Society: Vulnerability and Control
The approach taken in this book to analysing the Celtic Tiger holds that it is social outcomes that constitute the ultimate objective of the state-market relationship. In other words, economic growth is not seen as an end in itself but as the means to a better society. Furthermore, it holds that the ways in which the state and the market interrelate profoundly affect the social outcomes achieved. This chapter therefore turns to society in order to examine how the state-market relationship that constituted the Celtic Tiger impacted on society. Society is understood here in two distinct ways and each is examined in turn. The first is society as social structure, namely the fundamental ways in which the state-market relationship constitutes the structures of society and thereby influences greatly the quality of life available to people who live in that society. The second sense of society is society as an actor, what we often call civil society. This refers to the ways in which people come together in groups to influence power in society; these social groups and movements can exercise an influence on the way the state and the market interrelate but they in turn are also constrained and shaped by that interrelationship, as became only too obvious in the late Celtic Tiger period as we shall see below. Examining what has happened to society — as understood in these two senses — over the course of the Celtic Tiger is the subject of this chapter.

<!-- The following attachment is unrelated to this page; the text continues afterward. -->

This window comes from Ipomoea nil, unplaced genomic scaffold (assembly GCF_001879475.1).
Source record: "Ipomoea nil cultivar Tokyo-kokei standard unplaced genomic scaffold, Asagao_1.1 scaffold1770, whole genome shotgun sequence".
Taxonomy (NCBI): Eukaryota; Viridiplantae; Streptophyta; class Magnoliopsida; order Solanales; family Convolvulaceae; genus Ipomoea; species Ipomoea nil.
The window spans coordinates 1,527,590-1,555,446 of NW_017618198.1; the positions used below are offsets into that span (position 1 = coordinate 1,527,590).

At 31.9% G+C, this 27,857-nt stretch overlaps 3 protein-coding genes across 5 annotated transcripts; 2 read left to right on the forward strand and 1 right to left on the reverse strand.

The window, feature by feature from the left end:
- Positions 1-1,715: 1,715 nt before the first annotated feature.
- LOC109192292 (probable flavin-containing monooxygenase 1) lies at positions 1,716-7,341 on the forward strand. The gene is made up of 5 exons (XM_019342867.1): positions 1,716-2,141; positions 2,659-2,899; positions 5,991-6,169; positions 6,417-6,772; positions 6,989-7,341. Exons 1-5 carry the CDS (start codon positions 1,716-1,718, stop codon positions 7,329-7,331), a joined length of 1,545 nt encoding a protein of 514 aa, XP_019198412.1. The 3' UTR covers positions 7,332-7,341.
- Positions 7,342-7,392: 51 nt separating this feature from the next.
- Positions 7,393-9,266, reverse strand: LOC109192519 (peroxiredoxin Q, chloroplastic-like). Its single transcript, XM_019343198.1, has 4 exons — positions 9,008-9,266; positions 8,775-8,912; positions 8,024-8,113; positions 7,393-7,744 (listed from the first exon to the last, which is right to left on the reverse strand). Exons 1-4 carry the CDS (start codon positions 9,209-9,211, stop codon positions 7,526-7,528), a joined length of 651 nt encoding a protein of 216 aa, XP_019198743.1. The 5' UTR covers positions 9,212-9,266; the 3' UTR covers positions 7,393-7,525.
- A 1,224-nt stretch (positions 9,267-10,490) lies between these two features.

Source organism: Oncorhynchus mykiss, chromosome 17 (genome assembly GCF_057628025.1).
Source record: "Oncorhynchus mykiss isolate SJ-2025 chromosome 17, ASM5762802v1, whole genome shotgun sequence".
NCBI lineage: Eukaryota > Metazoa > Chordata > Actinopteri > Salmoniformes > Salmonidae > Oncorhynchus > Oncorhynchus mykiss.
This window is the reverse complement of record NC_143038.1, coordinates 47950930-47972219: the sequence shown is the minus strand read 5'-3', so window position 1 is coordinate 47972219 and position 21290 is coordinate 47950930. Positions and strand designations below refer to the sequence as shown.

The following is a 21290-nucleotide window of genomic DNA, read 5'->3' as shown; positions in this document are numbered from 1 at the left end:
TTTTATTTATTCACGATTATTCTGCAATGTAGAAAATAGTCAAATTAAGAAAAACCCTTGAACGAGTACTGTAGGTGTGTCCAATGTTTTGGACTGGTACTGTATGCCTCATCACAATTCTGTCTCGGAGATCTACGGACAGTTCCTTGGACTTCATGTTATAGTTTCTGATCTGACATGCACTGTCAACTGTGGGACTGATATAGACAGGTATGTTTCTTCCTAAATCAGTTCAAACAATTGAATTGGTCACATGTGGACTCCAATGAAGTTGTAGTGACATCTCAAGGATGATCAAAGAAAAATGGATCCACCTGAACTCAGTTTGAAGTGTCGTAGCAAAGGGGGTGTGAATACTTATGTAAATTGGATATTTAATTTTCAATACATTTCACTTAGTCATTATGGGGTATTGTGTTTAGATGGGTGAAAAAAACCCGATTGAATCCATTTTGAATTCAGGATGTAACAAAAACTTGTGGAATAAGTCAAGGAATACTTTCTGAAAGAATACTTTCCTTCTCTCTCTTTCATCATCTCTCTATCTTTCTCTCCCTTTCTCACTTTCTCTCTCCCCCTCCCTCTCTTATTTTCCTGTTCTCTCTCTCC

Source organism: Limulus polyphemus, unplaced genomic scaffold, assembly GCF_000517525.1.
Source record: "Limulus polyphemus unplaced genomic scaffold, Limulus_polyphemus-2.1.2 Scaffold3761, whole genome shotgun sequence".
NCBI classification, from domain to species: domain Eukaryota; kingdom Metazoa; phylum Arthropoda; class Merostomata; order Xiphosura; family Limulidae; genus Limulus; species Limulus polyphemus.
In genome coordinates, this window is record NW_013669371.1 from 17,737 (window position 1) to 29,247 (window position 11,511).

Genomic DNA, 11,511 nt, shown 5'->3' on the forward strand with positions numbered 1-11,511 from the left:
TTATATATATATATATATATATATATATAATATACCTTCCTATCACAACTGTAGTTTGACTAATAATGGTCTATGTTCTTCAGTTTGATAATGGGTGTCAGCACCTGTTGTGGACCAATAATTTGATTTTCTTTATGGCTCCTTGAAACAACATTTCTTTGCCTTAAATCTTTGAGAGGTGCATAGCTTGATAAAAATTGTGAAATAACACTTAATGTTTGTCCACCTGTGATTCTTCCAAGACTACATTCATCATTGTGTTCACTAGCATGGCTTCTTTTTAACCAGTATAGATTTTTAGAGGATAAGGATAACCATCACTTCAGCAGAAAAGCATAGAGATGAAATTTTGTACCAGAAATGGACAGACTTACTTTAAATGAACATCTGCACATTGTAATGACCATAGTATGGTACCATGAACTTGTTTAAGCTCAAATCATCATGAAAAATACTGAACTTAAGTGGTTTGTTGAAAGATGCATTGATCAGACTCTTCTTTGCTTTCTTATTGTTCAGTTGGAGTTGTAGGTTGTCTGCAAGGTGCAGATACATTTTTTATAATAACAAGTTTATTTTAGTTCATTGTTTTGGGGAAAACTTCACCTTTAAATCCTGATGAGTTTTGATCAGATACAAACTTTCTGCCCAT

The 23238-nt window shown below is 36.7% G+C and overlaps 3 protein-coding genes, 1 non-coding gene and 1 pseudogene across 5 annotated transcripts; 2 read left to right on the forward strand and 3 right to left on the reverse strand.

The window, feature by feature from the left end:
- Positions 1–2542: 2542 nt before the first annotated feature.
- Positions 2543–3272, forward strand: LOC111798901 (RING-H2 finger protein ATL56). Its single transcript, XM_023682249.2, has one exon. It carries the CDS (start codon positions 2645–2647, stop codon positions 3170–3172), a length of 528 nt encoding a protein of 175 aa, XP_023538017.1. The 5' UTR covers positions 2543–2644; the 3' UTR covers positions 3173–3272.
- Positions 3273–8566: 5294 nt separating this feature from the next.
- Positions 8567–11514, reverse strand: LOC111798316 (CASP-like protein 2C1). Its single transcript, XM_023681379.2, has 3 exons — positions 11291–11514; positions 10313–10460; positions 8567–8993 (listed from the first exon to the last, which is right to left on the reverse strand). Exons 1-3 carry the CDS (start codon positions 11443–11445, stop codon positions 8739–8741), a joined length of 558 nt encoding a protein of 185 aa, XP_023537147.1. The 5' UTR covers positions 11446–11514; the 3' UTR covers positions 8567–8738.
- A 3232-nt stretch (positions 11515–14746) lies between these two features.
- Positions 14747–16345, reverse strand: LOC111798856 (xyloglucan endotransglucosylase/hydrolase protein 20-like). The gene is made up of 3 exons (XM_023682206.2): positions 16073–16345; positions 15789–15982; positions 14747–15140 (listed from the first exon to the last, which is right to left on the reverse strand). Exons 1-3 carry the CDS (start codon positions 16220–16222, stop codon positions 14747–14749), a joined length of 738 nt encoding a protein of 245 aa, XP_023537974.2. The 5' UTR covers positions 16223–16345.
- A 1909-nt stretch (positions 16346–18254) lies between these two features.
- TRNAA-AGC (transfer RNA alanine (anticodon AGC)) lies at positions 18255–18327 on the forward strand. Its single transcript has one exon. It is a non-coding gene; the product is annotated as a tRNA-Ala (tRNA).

KeywordsCivil Society Environmental Protection Agency Trade Union Social Vulnerability Active Citizenship
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